By the fourth trip, and especially after what happened in 1983, I did
not wonder whether getting to Moscow would involve a crisis but what it
would be. There was no disappointment in 1984.
The problem was simply that our visas were late.
First it was just a nuisance, then it became disquieting. I contacted
Moscow, but they were calm there. All the proper papers for our
invitation had been filed as usual in the right places.
The departure date approached. No visas, no worries in Moscow. When
leaving was even more imminent, I asked Vladimir Nikitin at the Soviet
Embassy to help. He was also unable to learn what, if anything, was
wrong, and he reminded me that one could not go to the Soviet Union
without a visa.
Finally, it was the eve of the flight. I was in
Paris, and there were no visas. A plan was worked out between Nikitin
and my friend Lynne in Detroit. She would fly to Washington and come to
the Soviet Embassy where Nikitin would make a final effort to procure
the visas. If successful, she would take them to New York where the
group was gathering from different cities for the Transatlantic flight.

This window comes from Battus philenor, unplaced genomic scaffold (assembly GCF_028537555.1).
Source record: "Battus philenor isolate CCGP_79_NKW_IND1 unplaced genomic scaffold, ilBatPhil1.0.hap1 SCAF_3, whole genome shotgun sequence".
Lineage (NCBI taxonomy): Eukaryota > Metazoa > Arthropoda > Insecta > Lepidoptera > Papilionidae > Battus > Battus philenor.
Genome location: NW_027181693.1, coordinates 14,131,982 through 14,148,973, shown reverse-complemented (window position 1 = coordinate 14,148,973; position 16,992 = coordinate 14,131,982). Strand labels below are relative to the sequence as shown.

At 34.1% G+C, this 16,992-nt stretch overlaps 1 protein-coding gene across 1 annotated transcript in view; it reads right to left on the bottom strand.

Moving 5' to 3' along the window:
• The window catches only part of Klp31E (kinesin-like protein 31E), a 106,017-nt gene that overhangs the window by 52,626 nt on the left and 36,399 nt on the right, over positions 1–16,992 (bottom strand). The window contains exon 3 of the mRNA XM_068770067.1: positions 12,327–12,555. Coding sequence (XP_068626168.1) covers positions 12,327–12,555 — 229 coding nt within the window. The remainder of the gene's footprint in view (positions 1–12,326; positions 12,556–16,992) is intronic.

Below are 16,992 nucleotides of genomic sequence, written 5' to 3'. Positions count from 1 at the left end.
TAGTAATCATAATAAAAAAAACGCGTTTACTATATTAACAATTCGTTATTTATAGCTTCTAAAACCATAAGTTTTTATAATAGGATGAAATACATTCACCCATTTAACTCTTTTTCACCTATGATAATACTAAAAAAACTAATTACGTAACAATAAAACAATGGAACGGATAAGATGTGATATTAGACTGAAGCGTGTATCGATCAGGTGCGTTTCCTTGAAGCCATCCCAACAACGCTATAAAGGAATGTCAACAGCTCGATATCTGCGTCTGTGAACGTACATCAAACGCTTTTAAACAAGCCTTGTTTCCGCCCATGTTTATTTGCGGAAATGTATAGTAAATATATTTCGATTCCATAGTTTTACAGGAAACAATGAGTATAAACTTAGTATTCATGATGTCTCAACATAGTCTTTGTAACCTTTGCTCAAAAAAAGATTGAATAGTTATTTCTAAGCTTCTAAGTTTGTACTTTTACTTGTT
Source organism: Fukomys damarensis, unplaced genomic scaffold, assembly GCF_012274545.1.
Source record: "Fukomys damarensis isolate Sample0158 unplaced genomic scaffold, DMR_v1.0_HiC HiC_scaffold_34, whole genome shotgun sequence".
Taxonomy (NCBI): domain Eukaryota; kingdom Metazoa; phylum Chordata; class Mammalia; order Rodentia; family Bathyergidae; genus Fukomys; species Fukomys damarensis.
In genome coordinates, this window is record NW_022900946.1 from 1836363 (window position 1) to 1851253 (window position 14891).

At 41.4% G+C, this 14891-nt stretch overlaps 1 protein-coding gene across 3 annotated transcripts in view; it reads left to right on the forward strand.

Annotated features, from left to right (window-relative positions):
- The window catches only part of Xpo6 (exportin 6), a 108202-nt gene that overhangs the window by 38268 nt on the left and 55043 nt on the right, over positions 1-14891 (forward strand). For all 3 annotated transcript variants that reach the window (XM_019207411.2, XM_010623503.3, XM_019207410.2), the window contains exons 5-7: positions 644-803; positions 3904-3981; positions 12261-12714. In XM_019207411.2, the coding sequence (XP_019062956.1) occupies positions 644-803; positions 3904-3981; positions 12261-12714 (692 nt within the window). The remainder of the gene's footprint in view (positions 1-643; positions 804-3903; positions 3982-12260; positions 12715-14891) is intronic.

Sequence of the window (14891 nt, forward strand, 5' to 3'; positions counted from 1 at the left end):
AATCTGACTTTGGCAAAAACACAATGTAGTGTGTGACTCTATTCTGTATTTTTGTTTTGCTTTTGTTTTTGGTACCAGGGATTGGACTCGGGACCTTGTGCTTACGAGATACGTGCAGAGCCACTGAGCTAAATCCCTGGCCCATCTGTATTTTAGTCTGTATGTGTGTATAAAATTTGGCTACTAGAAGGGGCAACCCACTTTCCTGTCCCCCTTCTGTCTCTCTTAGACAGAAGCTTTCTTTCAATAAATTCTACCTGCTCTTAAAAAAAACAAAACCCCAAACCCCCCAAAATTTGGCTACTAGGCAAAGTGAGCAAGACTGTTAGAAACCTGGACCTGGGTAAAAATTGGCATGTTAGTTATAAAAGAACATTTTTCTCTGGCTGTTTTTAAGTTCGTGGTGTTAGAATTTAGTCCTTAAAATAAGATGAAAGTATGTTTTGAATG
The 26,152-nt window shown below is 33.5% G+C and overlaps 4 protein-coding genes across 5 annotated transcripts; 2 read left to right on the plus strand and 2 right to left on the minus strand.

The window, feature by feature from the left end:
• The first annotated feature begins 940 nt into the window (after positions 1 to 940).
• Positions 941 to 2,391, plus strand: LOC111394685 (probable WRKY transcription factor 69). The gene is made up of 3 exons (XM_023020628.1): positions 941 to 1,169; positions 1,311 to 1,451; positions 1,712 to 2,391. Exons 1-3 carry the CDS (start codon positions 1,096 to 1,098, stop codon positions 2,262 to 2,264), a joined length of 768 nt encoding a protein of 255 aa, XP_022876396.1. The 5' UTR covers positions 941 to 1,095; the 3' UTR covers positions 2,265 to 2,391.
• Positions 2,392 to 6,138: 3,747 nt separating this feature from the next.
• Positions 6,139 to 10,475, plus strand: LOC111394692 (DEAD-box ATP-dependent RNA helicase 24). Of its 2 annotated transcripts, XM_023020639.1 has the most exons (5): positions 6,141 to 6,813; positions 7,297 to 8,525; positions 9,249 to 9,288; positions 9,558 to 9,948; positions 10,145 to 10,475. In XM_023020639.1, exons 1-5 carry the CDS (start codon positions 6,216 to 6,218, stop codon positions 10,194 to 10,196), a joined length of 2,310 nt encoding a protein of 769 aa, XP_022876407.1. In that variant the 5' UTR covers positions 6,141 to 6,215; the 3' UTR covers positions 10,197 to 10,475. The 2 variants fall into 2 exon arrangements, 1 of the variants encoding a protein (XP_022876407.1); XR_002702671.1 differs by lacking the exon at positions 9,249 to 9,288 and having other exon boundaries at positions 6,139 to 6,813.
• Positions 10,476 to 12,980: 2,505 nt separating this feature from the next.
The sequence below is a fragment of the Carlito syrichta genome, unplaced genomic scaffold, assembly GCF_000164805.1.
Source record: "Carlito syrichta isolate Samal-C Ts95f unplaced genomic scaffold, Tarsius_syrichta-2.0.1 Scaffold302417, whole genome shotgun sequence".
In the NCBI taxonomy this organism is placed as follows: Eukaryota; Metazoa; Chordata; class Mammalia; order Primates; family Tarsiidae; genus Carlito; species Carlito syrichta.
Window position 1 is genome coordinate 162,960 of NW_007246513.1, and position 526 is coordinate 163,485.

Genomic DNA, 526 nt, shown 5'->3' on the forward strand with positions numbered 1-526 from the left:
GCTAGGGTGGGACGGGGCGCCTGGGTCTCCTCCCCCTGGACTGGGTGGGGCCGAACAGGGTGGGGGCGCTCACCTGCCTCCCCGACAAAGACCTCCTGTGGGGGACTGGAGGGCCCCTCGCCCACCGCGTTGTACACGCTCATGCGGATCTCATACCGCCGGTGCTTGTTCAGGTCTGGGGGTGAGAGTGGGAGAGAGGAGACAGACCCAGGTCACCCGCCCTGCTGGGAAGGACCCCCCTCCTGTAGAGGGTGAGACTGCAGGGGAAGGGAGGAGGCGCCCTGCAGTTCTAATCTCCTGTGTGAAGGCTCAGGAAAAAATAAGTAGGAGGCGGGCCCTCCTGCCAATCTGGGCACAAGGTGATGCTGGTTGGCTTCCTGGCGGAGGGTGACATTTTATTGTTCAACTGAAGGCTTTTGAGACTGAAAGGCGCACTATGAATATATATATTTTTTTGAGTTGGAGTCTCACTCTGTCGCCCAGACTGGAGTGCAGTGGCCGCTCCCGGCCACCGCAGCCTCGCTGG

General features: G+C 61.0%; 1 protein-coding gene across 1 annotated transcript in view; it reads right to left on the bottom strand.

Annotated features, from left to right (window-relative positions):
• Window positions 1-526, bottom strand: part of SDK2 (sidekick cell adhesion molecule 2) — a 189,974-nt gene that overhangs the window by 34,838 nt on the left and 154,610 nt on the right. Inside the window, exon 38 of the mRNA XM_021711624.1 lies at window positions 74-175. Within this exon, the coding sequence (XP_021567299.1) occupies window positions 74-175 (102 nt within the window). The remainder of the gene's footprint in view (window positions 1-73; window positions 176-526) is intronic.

Late that night in Paris, Lynne called from Kennedy
Airport. There were no visas. Nikitin had done his best and had even
asked the Soviet ambassador to intervene. The ambassador could, on his
own authority, issue visas, but he refused. The logic was, to us,
unusual. Two cables had been sent from the Embassy to the Foreign
Ministry in Moscow asking what was wrong. Neither had been answered.
The ambassador figured that if one cable were unanswered the
explanation could be incompetence; if a second cable were unanswered,
there must be a reason and he wasn’t going to chance contravening it.
This was extraordinary because the ambassador in
question was Anatoly Dobrynin, dean of the diplomatic corps stationed
in the United States and near the top of the Soviet political
hierarchy. Yet he was too cautious to take any initiative in as minor a
situation as this.
The group, bound and determined to go to Moscow, had
boarded the flight to Brussels and were on their way. I was not
surprised. This group included leaders in the United Automobile Workers
union with regional or national responsibilities, the director of labor
studies at San Jose City College in California and a number of his
students, and other such people not in the habit of caving in over the